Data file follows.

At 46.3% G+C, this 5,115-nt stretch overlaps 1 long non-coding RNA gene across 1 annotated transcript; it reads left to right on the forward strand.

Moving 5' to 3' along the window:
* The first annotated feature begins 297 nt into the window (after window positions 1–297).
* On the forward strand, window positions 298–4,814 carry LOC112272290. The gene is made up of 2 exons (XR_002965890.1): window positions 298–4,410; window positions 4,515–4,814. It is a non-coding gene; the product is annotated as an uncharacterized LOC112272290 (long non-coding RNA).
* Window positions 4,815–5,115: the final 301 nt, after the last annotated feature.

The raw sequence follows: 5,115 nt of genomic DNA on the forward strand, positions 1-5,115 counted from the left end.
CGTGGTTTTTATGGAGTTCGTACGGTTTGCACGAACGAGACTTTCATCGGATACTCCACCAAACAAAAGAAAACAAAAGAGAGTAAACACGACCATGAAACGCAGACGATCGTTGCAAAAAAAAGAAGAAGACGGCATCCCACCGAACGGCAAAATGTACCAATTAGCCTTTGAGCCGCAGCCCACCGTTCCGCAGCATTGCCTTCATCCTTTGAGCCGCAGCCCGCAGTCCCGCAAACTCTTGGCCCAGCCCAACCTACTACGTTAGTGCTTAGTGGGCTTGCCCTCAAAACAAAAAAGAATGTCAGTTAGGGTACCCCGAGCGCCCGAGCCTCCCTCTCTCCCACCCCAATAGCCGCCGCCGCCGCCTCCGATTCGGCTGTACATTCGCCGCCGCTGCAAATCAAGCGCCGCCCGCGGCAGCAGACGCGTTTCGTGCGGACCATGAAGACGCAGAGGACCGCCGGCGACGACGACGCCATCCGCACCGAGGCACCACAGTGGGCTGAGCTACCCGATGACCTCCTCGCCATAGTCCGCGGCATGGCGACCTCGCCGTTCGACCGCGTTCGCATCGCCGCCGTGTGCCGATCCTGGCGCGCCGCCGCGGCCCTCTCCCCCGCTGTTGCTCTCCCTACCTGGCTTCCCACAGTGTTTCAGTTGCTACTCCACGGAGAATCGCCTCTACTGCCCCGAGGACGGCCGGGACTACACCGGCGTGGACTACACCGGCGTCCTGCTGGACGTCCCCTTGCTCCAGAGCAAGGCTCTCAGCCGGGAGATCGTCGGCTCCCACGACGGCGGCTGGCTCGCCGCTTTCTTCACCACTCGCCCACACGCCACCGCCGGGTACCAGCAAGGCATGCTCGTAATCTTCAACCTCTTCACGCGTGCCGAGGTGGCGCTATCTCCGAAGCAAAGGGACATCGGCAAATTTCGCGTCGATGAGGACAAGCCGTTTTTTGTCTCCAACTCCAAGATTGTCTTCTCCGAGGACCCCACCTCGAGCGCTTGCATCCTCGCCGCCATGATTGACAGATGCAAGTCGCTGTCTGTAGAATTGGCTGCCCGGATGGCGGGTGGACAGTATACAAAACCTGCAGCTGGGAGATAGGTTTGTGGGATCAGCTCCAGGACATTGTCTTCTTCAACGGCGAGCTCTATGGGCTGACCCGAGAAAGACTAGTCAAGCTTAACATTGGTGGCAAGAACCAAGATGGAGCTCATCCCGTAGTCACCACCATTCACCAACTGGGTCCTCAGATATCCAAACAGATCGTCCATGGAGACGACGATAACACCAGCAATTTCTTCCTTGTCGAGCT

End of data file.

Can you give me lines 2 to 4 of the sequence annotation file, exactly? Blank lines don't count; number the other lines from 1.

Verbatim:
Moving 5' to 3' along the window:
* The first annotated feature begins 297 nt into the window (after window positions 1–297).
* On the forward strand, window positions 298–4,814 carry LOC112272290. The gene is made up of 2 exons (XR_002965890.1): window positions 298–4,410; window positions 4,515–4,814. It is a non-coding gene; the product is annotated as an uncharacterized LOC112272290 (long non-coding RNA).